W3C home > Mailing lists > Public > www-rdf-interest@w3.org > April 2001

RE: Linking RDF

From: Lee Jonas <lee.jonas@cakehouse.co.uk>
Date: Fri, 20 Apr 2001 16:42:23 +0100
Message-ID: <51ED29F31E20D411AAFD00105A4CD7A770FD@zingiber.cakehouse.co.uk>
To: "'Murray Altheim'" <altheim@eng.sun.com>, "Sean B. Palmer" <sean@mysterylights.com>
Cc: "'www-rdf-interest@w3.org'" <www-rdf-interest@w3.org>
Murray Altheim [mailto:altheim@eng.sun.com] wrote:

>"Sean B. Palmer" wrote:
[snip]
>> 
>> In that case, I think that a useful thing that
>> the HTML specification could have defined is that any link types get
>> concatenated onto the profile attribute content, a bit like a QName,
>> so that:-
>> 
>> <head profile="http://example.org/#">
>> <link rel="meta" [...]
>
>Except that 'profile' is really not going anywhere, from what I have
>heard over the last few years in the HTML WG. Underdefined, overloaded,
>who knows. The remnant of a dying world, perhaps. Gad. Get me some 
>coffee.
> 
>> is defined by http://example.org/#meta
>
>BTW, I musta been out of the country for this one. Where in the world 
>did the idea of appending "#" to the *end* of a URL come from? Seems 
>very weird or just wrong. I don't know of a file system that likes files
>named "#", and I don't want to *always* rely on a web server to patch
>me through to index.html or whatever. Anyone? What does this mean?
> 
>
>Murray
>

This is a legacy of the current RDF 1.0 spec.  It seems the RDF spec went
out on a tangeant from other XML based specs and treats namespaces not as a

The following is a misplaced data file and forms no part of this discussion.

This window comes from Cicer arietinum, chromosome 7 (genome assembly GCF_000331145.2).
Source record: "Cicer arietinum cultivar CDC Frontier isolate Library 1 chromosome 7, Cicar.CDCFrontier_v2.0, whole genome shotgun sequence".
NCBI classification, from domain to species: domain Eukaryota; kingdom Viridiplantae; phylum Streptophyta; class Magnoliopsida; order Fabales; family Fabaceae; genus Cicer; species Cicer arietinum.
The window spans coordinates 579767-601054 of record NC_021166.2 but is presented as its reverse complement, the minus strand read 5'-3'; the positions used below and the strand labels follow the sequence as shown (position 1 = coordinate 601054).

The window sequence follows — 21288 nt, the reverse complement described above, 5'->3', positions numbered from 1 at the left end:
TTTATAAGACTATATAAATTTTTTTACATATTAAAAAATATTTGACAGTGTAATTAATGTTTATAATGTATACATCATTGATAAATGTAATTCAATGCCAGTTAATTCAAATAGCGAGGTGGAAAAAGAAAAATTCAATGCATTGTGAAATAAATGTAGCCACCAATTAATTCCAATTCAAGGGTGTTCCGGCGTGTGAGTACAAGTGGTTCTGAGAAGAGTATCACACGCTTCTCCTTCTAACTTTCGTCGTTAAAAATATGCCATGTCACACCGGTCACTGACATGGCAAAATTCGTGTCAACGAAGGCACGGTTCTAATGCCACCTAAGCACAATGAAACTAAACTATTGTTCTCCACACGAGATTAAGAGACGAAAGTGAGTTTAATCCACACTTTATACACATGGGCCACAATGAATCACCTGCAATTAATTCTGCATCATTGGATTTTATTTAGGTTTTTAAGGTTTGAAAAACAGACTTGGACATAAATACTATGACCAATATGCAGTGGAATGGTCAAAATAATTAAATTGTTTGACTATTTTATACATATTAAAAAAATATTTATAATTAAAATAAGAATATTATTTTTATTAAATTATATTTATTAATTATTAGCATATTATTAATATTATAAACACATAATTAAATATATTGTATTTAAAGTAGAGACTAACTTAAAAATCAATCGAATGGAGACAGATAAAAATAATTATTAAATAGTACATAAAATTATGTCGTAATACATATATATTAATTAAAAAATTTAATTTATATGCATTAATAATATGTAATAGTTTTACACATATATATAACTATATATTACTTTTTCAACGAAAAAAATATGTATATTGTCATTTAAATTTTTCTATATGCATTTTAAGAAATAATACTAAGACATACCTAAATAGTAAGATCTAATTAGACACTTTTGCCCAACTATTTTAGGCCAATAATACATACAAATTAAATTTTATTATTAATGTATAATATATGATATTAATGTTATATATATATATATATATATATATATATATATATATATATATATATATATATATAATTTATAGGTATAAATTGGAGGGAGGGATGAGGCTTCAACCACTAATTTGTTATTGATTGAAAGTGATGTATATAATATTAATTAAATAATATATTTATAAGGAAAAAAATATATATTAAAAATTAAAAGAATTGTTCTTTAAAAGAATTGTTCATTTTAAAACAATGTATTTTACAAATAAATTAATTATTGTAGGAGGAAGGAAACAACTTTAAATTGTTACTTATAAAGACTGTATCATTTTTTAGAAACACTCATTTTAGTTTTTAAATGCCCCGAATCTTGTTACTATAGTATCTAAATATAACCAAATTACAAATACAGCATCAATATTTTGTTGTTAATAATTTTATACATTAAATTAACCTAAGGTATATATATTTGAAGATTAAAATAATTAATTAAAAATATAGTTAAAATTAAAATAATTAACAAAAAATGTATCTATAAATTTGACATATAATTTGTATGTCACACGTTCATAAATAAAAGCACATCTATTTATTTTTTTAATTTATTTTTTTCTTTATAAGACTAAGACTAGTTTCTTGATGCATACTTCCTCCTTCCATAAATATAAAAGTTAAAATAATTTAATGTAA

namespaceURI+localpart pair, but as the concatenation of the two to produce
a URI-reference.  

Hence <rdfs:Class xmlns:rdfs="http://www.w3.org/2000/01/rdf-schema#" ... />
means that the RDF resource, 'rdfs:Class', *may* be defined by the
URI-reference 'http://www.w3.org/2000/01/rdf-schema#Class' (if the URI
actually resolves to a resource representation at all).

There are three problems this 'interpretation' of namespaces gives us: open
grammar, which is harder to validate simply (and nigh on impossible to do
properly with DTDs); weird, unwieldy namespaces with different semantics to
other XML namespaces; resolution of RDF schemas clashes with resolution of
XML schemas.

My views:
Without seeming too antagonistic, IMHO this is one of the poorer decisions
made by the creators of RDF 1.0.  It also demonstrates a lack of necessary
structure in place at the W3C to promote coordination between different XML
initiatives (esp. ensuring consistency between RDF, XHTML, XML Namespaces,
XML Schema).  Only now, after RDF has become a W3C Recommendation, are we
trying to figure out how to get them to play together nicely :-(

Discussions on these issues seem to have died down, yet the issues have not
been resolved and the new RDFCore working group are not even going to
address them.  It seems that these aspects will not get reviewed for some
time to come.  A pity.

One thing is for sure: It is one of a few problematic areas that make
discussions about integrating RDF as it currently stands with other XML
grammars so perplexing right now.

regards

Lee


>...........................................................................
>Murray Altheim, SGML/XML Grease Monkey     <mailto:altheim&#64;eng.sun.com>
>XML Technology Center
>Sun Microsystems, 1601 Willow Rd., MS UMPK17-102, Menlo Park, CA 94025
>
>      the wood louse sits on a splinter and sings to the rising sap
>      ain't it awful how winter lingers in springtimes lap -- archy
>
Received on Friday, 20 April 2001 11:42:18 GMT

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